• Fell Asleep Crying: While telling Shrek off, Alternate Fiona says, "Did you cry yourself to sleep every night? Waiting for a true love that never came?!"
  • Fisher King: Rumpelstiltskin's luxurious palace surrounded by the barren fields and run-down city. This is likely due to simple greed as opposed to a magical connection between the king and the land though.
  • Formerly Fit: Happened to Puss in the alternate universe, as abandoning his swashbuckling activites and living a spoiled pet life led him to become very overweight. His weight is now a touchy subject.
  • Freeze-Frame Bonus:
    • Inside Shrek's drawer, Fiona's handkerchief can briefly be seen before Shrek's hand comes into frame, obscuring it because of his search for his "Wanted" poster.
    • During Shrek's and Fiona's argument at their triplets' birthday party, one can see that there is a sign of the Poison Apple behind them, having been taken down. It really speaks lengths towards the amount of fairytale villains deciding to change their ways after Artie's speech in Shrek the Third, putting this Bad Guy Bar out of business.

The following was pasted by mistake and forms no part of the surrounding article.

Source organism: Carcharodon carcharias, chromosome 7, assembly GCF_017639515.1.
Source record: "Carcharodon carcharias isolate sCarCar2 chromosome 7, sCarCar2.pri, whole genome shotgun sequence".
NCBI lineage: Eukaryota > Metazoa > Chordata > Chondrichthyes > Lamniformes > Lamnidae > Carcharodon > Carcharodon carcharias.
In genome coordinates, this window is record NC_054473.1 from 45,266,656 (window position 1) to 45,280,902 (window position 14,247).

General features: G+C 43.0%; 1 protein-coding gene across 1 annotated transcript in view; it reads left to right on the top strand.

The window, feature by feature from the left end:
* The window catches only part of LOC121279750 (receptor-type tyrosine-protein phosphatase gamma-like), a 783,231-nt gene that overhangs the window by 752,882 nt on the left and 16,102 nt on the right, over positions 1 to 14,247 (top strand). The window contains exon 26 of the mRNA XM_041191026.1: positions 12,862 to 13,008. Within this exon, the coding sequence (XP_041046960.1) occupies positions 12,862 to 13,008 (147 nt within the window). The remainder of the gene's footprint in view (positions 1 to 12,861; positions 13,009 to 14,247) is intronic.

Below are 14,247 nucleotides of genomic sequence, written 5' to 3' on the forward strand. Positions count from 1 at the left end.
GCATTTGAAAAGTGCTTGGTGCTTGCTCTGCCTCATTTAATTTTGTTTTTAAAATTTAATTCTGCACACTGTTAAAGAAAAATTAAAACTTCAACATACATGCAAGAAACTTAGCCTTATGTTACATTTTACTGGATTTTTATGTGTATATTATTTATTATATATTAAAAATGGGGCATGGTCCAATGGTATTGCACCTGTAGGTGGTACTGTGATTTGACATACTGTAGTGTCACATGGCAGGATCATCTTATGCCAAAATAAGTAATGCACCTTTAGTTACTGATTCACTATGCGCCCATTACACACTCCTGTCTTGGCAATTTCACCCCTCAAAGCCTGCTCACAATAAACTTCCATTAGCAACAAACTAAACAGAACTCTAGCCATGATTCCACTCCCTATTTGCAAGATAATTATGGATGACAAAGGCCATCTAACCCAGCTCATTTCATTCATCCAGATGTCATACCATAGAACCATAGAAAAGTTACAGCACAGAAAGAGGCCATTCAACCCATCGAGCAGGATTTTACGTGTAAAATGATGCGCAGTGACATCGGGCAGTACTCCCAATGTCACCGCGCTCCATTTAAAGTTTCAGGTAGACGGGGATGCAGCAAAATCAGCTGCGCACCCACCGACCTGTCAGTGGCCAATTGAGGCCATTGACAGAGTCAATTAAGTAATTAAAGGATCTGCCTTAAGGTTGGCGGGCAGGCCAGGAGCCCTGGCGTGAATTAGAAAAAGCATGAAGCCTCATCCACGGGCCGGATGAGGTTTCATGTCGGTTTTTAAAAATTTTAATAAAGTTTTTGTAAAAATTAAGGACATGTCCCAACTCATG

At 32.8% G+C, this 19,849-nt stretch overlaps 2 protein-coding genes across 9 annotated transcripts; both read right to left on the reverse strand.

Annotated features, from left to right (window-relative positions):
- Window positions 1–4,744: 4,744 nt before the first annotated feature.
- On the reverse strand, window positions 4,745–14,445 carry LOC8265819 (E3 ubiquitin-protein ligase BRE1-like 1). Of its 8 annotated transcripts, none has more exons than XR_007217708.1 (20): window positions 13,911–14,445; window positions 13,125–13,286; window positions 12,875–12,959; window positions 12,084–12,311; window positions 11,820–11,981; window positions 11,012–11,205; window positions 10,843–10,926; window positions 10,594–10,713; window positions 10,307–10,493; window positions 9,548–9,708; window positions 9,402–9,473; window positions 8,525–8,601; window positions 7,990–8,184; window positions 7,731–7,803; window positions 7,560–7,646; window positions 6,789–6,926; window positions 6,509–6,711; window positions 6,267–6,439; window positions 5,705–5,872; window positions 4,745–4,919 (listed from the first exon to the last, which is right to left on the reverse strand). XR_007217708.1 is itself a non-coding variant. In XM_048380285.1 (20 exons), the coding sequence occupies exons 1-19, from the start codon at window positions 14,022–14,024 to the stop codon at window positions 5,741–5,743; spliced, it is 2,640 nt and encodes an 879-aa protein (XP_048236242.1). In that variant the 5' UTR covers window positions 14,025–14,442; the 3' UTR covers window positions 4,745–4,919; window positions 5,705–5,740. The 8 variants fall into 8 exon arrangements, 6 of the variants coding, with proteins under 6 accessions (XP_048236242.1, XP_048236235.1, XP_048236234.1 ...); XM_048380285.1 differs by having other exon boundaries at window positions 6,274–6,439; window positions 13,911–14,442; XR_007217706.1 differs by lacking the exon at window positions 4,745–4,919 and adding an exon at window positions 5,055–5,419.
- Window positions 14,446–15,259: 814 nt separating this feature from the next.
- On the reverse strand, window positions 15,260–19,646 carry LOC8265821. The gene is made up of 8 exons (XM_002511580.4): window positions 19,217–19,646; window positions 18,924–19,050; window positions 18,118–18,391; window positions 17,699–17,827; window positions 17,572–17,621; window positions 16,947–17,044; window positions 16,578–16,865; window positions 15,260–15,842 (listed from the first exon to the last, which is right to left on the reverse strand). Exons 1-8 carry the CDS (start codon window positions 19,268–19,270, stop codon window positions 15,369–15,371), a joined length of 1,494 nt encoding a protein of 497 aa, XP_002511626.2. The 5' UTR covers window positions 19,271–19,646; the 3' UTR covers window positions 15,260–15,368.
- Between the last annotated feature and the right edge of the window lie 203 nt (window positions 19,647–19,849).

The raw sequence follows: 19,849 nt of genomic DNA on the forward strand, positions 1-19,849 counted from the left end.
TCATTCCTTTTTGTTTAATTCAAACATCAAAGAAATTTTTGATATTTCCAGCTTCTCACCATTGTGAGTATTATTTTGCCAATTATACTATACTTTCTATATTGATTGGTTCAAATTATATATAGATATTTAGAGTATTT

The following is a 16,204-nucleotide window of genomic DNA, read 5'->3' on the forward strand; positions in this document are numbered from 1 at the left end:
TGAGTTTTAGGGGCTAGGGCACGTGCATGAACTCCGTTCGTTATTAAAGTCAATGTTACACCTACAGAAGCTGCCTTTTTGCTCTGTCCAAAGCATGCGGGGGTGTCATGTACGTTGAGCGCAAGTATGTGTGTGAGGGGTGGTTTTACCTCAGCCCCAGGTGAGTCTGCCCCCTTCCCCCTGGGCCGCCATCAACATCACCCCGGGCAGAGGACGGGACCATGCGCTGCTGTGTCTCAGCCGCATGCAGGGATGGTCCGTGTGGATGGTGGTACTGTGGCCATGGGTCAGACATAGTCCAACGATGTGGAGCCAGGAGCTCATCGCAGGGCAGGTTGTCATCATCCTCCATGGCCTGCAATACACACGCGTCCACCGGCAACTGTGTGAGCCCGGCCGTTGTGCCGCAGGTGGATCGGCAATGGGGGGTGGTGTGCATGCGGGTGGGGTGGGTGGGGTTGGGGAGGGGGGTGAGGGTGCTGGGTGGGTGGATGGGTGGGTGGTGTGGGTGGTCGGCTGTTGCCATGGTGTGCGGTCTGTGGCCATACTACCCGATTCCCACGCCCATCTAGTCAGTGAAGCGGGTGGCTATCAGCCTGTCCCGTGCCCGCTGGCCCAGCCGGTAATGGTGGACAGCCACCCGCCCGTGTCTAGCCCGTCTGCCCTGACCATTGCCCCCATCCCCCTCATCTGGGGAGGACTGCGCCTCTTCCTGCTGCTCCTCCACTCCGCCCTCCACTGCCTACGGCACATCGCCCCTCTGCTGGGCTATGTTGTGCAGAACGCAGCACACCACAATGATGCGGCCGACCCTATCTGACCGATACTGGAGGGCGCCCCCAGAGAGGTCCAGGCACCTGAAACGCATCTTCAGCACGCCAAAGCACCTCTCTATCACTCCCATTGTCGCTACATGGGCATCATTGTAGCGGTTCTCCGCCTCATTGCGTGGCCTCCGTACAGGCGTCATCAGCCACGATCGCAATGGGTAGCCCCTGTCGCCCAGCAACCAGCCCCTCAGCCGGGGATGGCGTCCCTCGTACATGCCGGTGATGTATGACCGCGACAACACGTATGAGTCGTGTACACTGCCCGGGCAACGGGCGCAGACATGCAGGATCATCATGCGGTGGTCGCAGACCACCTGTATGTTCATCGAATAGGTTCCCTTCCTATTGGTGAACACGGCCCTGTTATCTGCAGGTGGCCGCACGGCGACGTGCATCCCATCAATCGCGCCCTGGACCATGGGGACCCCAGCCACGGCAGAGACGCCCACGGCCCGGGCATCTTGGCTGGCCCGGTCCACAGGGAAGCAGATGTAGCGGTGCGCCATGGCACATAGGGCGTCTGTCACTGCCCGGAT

• From Bad to Worse: Shrek starts to realize something is wrong when he finds a wanted poster with Fiona's face on it. It gets progressively worse from there.
  • Furry Confusion: Non-anthropomorphic pigs are seen in the village where Shrek is scaring people, in the same film as the anthropomorphic Three Little Pigs.
  • Good Costume Switch: The Pied Piper wears white in the Dance Party Ending. Maybe he was only evil in Rumpel's world.
  • Grand Finale: The movie was intended to act as "the final chapter" in the Shrek franchise, though a fifth one is in production as of 2023.
  • Grass is Greener: Shrek has grown tired of being a family man and celebrity among the local villagers, and longs for the days where he was a "real ogre", feared by villagers and actually had privacy. He gets his wish, and soon begins to understand the consequences of his actions and how important he was to the grand scheme of things; among other things, his children no longer exist, and Fiona's parents have been erased from existence. Best summed up in this exchange between himself and Donkey near the climax: